Singaporean global commodities firm, Trafigura Group, has shot down reports that it has bailed out cash-strapped Zimbabwe with US$1,1 billion to pay off its arrears to the World Bank and the African Development Bank.
In a statement to Voice of America’s Studio 7, Trafigura regional head of Corporate Affairs for Africa, Zohra McDoolley-Aimone, distanced the company from reports that it was involved in the Zimbabwe debt clearance plan.
“Trafigura Group is aware of reports in the Zimbabwean media suggesting the company has provided significant financing in support of the Zimbabwean government’s effort to repay debt arrears to the World Bank and the African Development Bank,” said McDoolley-Aimone.
McDoolley-Aimone added, “Trafigura is not involved in any discussions or funding activity related to the Government’s relations with the International Financial Institutions, but we do continue to engage with the appropriate authorities in support of our ongoing commercial business in the country.”
The Zimbabwe Independent quoted a statement from Finance Minister Patrick Chinamasa, who recently attended World Bank Spring meetings in Washington, as confirming that Harare has secured funding to settle its arrears.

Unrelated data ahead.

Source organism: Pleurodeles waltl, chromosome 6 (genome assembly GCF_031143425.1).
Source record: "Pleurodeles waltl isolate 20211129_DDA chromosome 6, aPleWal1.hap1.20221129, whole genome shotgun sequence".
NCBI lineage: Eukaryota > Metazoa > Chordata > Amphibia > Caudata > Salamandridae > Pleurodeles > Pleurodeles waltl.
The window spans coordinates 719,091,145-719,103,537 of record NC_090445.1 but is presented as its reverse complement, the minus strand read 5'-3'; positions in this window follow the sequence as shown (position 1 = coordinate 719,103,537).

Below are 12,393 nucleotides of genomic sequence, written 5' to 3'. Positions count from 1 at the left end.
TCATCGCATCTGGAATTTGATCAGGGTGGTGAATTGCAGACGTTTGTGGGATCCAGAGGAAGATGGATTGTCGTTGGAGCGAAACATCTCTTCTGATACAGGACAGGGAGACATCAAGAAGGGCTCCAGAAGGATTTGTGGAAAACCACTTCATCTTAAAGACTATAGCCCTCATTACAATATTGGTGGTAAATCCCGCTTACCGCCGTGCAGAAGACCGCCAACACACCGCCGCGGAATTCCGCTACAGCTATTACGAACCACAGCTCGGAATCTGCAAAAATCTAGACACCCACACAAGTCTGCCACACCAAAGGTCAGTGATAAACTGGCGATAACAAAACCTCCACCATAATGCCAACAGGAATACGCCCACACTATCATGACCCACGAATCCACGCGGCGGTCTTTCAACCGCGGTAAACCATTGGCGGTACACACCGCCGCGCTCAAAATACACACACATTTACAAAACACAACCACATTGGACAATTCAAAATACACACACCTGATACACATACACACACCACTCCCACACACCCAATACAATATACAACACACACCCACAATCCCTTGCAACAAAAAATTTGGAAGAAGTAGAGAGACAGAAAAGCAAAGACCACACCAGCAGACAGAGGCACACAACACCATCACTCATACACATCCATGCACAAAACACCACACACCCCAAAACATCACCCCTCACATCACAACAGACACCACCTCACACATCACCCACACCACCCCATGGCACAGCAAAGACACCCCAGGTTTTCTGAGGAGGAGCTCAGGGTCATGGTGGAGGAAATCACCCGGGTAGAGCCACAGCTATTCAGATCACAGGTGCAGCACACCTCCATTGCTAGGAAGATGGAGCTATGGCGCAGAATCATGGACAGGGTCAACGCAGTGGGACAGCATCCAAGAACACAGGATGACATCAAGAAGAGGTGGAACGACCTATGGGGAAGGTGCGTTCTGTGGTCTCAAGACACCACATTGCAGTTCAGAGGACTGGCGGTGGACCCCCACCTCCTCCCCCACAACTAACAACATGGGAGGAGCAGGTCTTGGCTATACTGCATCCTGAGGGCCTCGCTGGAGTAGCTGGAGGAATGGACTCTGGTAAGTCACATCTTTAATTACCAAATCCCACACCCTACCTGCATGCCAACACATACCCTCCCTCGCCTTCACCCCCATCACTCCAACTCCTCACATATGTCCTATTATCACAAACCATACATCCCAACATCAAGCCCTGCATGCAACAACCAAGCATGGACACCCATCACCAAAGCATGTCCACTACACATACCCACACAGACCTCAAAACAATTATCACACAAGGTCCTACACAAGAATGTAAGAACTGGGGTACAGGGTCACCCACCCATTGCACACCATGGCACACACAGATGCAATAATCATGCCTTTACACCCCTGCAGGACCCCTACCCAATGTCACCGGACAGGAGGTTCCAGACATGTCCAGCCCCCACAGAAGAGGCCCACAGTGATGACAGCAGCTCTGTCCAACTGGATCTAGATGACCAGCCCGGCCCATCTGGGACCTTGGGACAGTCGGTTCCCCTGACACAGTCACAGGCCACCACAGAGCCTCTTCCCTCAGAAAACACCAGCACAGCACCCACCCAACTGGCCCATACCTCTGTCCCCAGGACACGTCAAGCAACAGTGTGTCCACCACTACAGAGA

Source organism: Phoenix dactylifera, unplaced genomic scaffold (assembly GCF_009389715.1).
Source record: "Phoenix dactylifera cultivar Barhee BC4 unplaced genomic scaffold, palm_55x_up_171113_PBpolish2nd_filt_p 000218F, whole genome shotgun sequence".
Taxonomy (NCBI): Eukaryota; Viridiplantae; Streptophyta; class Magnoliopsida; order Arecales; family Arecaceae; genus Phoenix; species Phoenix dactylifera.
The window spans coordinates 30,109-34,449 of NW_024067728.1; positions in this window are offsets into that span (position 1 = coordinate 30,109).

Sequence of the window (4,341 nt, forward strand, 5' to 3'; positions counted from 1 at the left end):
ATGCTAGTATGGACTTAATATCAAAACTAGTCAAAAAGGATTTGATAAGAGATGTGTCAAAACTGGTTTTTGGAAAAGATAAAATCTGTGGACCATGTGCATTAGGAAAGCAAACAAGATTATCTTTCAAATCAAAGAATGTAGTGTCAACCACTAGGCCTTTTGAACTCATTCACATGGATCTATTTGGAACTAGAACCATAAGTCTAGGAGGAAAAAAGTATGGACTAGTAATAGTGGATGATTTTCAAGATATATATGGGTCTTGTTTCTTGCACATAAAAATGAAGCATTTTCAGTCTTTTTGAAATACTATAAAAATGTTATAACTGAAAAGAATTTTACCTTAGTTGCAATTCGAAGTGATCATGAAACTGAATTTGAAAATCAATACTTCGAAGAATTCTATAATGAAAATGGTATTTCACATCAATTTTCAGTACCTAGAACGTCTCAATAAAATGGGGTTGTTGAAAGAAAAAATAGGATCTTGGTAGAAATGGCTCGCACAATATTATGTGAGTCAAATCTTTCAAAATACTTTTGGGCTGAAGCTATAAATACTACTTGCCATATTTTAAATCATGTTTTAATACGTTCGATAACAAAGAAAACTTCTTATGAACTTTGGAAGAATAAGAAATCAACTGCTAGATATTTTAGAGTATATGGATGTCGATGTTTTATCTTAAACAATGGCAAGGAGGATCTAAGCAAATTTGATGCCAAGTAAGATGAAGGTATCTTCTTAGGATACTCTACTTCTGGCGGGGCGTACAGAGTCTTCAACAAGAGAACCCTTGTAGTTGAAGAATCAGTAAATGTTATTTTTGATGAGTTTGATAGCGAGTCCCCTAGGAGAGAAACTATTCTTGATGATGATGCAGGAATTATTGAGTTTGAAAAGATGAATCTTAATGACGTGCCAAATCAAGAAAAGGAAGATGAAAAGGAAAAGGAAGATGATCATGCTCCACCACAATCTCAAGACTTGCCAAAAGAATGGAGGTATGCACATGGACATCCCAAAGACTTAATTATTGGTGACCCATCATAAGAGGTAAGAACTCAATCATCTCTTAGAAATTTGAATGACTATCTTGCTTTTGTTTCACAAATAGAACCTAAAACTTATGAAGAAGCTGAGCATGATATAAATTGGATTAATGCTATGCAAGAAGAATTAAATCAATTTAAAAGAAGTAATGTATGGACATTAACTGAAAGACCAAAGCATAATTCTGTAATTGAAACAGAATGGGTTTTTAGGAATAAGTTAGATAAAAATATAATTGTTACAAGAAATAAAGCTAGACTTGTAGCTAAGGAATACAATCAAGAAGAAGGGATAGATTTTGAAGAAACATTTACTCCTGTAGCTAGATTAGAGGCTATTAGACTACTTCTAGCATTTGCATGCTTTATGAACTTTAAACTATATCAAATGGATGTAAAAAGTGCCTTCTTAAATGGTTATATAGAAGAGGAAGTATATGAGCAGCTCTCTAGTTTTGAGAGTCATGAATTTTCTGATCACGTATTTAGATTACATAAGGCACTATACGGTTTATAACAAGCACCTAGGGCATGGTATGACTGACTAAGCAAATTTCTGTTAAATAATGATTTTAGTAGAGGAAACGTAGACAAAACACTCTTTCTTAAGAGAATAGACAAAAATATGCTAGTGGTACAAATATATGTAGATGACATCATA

“The Government of Zimbabwe is pleased to announce that it has met all the conditions precedent to the repayment of debt arrears to the World Bank and the AfDB. This positive development comes after the country successfully settled its debt arrears to the IMF on October 20 2016,” Chinamasa said in a statement.
“The terms and conditions of the facilities that the Reserve Bank of Zimbabwe have put in place to repay the debt arrears to the World Bank and AfDB have been scrutinised and adjudged by the affected IFIs and found to be reflective of current market conditions with financing terms similar to market transactions recently concluded by several sub-Saharan African countries during 2016 and 2017. It is on this basis that Zimbabwe can now proceed to repay its debt arrears.
“Clearance of debt arrears is expected to attract in the short-to-medium and long-term foreign and domestic investment, given perceptions of lower country risk, and would be expected to open the door to foreign finance inflows and possible debt treatment by the Paris Club and non-Paris Club bilateral creditors through an IMF financing programme.”
The independent newspaper though acknowledges that Chinamasa did not reveal the source of the funding but cited IFIs executives, who attended the IMF and World Bank Spring meetings in Washington DC, as citing Trafigura for allegedly bailing out Harare.